Today we had a lockdown drill at our school. We knew it was coming, but not when. The last two have begun during morning break, when everyone was out on the playground. The students know just what to do. They run as fast as they can for whatever room is closest. They get on the floor, away from doors and windows and be very quiet until they are told otherwise. In the past years, these drills have been a source of a great deal of stress for me, but this time, apart from making sure to do everything right, I was without emotion through the whole thing.
Backtrack to May 1, 1992. I was a student teacher in our local high school when we had a school shooting, in the building in which I taught. I was trapped inside with my class of 25 students for seven hours. What happened that day carved a deep rut in my spirit, one which for many years held residues of fear that were easily excavated by seemingly insignificant happenings. When the sheriff came to talk to the staff about what had happened that day and he got it wrong because he was barely a kid then and he was just telling what he’d heard, I got up and left the room. One year I had to leave school early on May first because I couldn’t bear to be at school at the time it’d started. Lockdown drills left me trembling even twenty years later. Heaven help any student who dared joke about any aspect of it.
Today it was different, and I know why. Last summer I met a shaman, Lisa, a fellow writer at the retreat I attended. We talked and as we became acquainted, she asked if I’d been in an accident or something, as she sensed something was amiss with me. I told her, “No, nothing I can think of.” And then, “Well, yeah, actually…” and I told her about the event at the high school. She immediately offered to help me do some work to clear that out of my system. She could tell that it was still affecting my life in some important ways. The work we did was profound. At the end of it she said that she thought things would be different for me, especially in regard to this detritus from the shooting.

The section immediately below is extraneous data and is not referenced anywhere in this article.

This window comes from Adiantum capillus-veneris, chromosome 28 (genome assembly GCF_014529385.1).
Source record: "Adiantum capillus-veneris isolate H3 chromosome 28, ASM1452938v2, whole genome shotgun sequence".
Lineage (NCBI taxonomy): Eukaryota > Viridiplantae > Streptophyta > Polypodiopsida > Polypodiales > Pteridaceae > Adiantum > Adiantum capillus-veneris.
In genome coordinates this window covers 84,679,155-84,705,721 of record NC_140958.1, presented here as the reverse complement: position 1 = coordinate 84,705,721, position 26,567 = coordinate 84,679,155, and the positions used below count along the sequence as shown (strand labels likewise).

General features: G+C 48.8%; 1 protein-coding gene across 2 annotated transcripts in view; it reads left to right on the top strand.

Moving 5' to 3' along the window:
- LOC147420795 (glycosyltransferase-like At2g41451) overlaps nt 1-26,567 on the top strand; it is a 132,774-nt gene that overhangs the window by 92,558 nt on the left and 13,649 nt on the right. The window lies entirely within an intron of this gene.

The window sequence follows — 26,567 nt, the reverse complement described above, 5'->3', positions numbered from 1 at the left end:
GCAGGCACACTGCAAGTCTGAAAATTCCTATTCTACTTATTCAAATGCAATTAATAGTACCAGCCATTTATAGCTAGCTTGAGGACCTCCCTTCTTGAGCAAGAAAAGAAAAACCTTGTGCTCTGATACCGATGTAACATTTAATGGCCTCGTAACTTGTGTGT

And she was right. Today I very calmly and without any particular emotion, did what I had to during the drill, and later, when the students asked, because another teacher told them I was there, I told them the story of that day. I had only told it a very few times in the past 23 years, but today I found I could do it.
I learned so much from Lisa that night. Although I still don’t know how to understand some aspects of it, I think about the things she told me every day, still working through them. I’m so thankful to have this part of myself back. So. Thankful.